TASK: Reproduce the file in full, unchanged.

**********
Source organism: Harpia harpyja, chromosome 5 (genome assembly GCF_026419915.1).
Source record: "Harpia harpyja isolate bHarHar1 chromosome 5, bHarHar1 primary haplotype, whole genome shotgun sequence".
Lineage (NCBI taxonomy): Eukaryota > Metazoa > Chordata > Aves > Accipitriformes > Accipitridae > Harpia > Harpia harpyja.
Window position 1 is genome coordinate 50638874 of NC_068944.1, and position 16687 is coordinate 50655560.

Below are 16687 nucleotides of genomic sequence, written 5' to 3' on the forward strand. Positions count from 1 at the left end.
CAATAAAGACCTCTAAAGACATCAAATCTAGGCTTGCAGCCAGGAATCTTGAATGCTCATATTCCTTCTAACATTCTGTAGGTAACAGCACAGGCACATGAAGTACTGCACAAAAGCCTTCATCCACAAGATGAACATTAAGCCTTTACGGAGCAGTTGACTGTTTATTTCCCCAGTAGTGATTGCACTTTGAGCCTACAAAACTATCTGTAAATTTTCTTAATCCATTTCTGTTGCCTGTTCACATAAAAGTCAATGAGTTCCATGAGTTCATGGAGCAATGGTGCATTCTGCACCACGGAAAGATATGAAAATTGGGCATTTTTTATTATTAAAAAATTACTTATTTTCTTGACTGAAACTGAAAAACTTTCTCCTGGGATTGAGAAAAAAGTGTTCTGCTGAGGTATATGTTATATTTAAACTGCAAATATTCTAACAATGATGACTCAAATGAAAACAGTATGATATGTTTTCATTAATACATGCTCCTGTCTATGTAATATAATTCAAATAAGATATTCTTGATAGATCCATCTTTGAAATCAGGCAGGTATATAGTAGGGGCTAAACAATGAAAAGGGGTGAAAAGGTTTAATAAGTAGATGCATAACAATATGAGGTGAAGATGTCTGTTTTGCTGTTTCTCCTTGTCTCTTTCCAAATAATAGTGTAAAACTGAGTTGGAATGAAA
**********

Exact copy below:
Source organism: Harpia harpyja, chromosome 5 (genome assembly GCF_026419915.1).
Source record: "Harpia harpyja isolate bHarHar1 chromosome 5, bHarHar1 primary haplotype, whole genome shotgun sequence".
Lineage (NCBI taxonomy): Eukaryota > Metazoa > Chordata > Aves > Accipitriformes > Accipitridae > Harpia > Harpia harpyja.
Window position 1 is genome coordinate 50638874 of NC_068944.1, and position 16687 is coordinate 50655560.

Below are 16687 nucleotides of genomic sequence, written 5' to 3' on the forward strand. Positions count from 1 at the left end.
CAATAAAGACCTCTAAAGACATCAAATCTAGGCTTGCAGCCAGGAATCTTGAATGCTCATATTCCTTCTAACATTCTGTAGGTAACAGCACAGGCACATGAAGTACTGCACAAAAGCCTTCATCCACAAGATGAACATTAAGCCTTTACGGAGCAGTTGACTGTTTATTTCCCCAGTAGTGATTGCACTTTGAGCCTACAAAACTATCTGTAAATTTTCTTAATCCATTTCTGTTGCCTGTTCACATAAAAGTCAATGAGTTCCATGAGTTCATGGAGCAATGGTGCATTCTGCACCACGGAAAGATATGAAAATTGGGCATTTTTTATTATTAAAAAATTACTTATTTTCTTGACTGAAACTGAAAAACTTTCTCCTGGGATTGAGAAAAAAGTGTTCTGCTGAGGTATATGTTATATTTAAACTGCAAATATTCTAACAATGATGACTCAAATGAAAACAGTATGATATGTTTTCATTAATACATGCTCCTGTCTATGTAATATAATTCAAATAAGATATTCTTGATAGATCCATCTTTGAAATCAGGCAGGTATATAGTAGGGGCTAAACAATGAAAAGGGGTGAAAAGGTTTAATAAGTAGATGCATAACAATATGAGGTGAAGATGTCTGTTTTGCTGTTTCTCCTTGTCTCTTTCCAAATAATAGTGTAAAACTGAGTTGGAATGAAA